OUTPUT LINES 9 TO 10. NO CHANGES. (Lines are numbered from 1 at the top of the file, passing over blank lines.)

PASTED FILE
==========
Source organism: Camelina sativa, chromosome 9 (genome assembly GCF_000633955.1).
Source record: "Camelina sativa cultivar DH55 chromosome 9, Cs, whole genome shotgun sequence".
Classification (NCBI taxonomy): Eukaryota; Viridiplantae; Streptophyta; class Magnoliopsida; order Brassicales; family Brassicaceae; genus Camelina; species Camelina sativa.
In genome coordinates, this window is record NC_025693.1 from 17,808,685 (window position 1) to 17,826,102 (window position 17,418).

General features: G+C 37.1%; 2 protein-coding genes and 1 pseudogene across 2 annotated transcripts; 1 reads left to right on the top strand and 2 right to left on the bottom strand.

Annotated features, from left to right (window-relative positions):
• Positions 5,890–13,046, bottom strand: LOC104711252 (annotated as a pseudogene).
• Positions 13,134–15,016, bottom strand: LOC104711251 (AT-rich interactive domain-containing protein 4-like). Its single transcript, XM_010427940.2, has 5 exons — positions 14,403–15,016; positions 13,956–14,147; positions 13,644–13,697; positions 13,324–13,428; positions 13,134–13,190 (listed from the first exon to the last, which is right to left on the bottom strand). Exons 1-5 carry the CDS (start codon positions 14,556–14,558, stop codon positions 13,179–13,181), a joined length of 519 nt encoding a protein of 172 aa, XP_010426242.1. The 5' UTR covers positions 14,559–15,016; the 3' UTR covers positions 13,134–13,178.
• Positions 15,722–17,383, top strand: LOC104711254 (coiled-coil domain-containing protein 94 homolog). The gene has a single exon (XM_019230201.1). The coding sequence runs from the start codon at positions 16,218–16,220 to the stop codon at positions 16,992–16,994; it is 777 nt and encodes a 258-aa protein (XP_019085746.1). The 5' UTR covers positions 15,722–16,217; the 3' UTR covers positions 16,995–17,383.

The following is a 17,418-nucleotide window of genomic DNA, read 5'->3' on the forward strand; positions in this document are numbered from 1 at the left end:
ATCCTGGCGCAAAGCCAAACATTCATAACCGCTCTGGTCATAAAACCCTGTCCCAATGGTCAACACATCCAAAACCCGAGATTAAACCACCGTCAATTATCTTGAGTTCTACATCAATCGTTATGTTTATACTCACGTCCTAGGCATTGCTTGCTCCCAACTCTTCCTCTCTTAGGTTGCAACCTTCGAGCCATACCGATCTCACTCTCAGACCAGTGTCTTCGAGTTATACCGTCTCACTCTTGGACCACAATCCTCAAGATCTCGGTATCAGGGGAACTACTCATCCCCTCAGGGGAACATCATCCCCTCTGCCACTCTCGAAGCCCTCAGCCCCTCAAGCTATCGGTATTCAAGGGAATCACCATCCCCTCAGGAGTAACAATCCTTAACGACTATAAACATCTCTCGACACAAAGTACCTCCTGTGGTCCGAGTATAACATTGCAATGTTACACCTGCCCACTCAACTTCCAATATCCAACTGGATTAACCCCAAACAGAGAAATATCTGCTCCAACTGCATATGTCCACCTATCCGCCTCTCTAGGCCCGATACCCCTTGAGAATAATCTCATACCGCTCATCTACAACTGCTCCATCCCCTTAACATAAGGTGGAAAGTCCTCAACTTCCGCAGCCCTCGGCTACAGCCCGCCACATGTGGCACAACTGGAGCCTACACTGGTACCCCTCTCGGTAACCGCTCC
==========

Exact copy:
• Positions 15,722–17,383, top strand: LOC104711254 (coiled-coil domain-containing protein 94 homolog). The gene has a single exon (XM_019230201.1). The coding sequence runs from the start codon at positions 16,218–16,220 to the stop codon at positions 16,992–16,994; it is 777 nt and encodes a 258-aa protein (XP_019085746.1). The 5' UTR covers positions 15,722–16,217; the 3' UTR covers positions 16,995–17,383.

The following is a 17,418-nucleotide window of genomic DNA, read 5'->3' on the forward strand; positions in this document are numbered from 1 at the left end: